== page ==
President of Mississippi Music and CFO of Mississippi Music Acceptance Corp.
Every life needs music. And every music company that helps provide the instruments for life’s music needs someone savvy with accounting, business and personnel procedures like Rosi Johnson, president of Mississippi Music and the company’s financing arm, the Mississippi Music Acceptance Corp. (MMAC).
Usually when a woman marries into a family business, involvement is likely to be in a support role. But Johnson did such a great job with accounting and management as chief financial officer (CFO) of Mississippi Music and MMAC for 20 years that she was elected president of the company in 2002.
“Her selection as CEO was a milestone in Rosi’s career and was particularly significant given the family dynamics in Mississippi Music,” said Lou Ann Poynter, a retired banking executive. “Early in her career, Rosi married the youngest son of the company’s founder and CEO who, along with his oldest brother, had grown up in the business. I think it is a testament to Rosi’s strength of character, her work ethic and her ability that she was selected to lead the company rather than one of the founder’s sons.”
Johnson credits her in-laws, James W. and Mac Johnson, who founded Mississippi Music in 1946, with giving her the opportunity to succeed in a male dominated industry. She also credits her late father, Ben Kling and mother, Ella Mae Kling, for instilling in her the work ethic she has today.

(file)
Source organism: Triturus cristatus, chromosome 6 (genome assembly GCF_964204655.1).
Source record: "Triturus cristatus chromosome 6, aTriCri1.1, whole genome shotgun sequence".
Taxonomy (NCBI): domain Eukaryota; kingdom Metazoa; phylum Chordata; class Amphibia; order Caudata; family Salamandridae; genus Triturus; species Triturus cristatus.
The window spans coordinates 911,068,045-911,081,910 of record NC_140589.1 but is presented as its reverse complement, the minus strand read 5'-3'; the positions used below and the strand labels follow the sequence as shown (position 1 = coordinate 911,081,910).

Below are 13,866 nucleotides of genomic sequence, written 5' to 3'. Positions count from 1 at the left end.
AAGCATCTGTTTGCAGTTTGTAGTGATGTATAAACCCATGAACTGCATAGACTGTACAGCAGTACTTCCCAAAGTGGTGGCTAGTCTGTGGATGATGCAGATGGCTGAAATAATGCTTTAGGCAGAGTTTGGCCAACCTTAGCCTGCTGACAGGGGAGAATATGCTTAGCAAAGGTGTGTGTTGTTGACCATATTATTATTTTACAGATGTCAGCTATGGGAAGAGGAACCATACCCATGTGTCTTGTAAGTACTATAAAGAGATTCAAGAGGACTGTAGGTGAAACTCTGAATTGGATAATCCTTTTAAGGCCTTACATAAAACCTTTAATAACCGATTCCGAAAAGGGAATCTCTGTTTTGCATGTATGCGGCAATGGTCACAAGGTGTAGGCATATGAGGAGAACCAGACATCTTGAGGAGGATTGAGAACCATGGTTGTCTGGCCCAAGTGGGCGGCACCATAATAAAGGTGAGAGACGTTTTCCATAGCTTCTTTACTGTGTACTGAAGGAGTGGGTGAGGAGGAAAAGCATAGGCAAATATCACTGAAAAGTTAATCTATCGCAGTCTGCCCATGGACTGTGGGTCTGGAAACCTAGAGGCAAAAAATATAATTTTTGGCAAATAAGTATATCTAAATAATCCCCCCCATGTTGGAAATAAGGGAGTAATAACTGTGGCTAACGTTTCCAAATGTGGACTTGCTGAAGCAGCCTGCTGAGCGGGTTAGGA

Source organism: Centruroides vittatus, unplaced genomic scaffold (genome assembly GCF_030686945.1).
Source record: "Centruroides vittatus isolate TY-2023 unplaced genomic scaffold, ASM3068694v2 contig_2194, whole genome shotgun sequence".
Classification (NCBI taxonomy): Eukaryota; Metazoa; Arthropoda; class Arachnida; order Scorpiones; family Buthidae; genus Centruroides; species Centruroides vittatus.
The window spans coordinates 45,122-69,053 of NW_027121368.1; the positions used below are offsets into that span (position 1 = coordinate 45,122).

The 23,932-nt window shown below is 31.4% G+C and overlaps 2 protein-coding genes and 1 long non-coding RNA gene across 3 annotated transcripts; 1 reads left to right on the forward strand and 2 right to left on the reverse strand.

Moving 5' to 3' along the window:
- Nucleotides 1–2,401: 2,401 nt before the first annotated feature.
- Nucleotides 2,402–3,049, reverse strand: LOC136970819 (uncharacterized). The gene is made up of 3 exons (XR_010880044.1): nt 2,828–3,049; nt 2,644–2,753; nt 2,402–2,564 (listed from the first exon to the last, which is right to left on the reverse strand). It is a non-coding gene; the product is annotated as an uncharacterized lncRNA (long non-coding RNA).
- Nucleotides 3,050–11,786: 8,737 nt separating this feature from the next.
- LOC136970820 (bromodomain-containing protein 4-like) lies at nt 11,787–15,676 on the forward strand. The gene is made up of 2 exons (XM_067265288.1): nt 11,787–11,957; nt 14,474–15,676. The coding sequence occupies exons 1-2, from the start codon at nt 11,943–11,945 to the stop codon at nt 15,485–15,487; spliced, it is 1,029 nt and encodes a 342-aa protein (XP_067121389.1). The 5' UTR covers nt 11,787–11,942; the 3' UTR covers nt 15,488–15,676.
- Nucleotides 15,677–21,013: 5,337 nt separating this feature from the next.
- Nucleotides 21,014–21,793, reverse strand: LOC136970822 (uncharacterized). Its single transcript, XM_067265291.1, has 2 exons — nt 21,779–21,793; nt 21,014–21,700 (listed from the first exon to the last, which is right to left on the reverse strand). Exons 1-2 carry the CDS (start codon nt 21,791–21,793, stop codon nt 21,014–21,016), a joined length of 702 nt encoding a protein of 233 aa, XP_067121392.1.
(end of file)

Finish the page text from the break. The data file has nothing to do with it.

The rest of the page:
CPA Stan M. Carpenter has watched Johnson’s career from the time she graduated from college, earning a bachelor’s degree in business administration from the University of Mississippi, to learning all aspects of the business.
“Rosi’s work and dedication to the company has placed Mississippi Music at the top as one of the most successful and long-lived music stores in the U.S.,” Carpenter said. “Rosi is well rounded with her involvement in both music and community organizations. She has been active in the Historic Downtown Association helping to develop the image and business environment of Hattiesburg. Rosi is well respected and appreciated in the local community.”
Although she has an accounting background, make no mistake. Johnson is not just about numbers and the bottom line. She also has a vast knowledge of musical instruments from the largest grand piano to the smallest band instrument, the piccolo.
“I try to create lasting partnerships and life-long music makers,” Johnson said. “The process starts with young children and lasts to the older generation. I am dedicated to promoting music advocacy and a great believer in arts education. One of my main passions is working with band directors to improve their bands and make better music students.”
When she became president, she was committed to technology advances and changed the corporation’s computer software system in the summer of 2005 right before Hurricane Katrina hit.
“With all five of our locations affected by Katrina, making the right decisions kept our stores open and our employees employed,” Johnson said, who supervises a staff of 72 and annual sales of $9 million. “The message I relayed to my employees was to service our customers with genuine interest and concern because we had all been affected by the devastation of Katrina.”
Tom Schmitt, chairman of the National Association of Music Merchants (NAMM), said Johnson is a tough-minded business leader who tackles problems head-on.
“Her warm, engaging and direct management style has created one of the most effective, dedicated and enthusiastic groups of employees in our industry,” Schmidt said. “Mississippi Music is perhaps best known for the quality of its people and work environment.”
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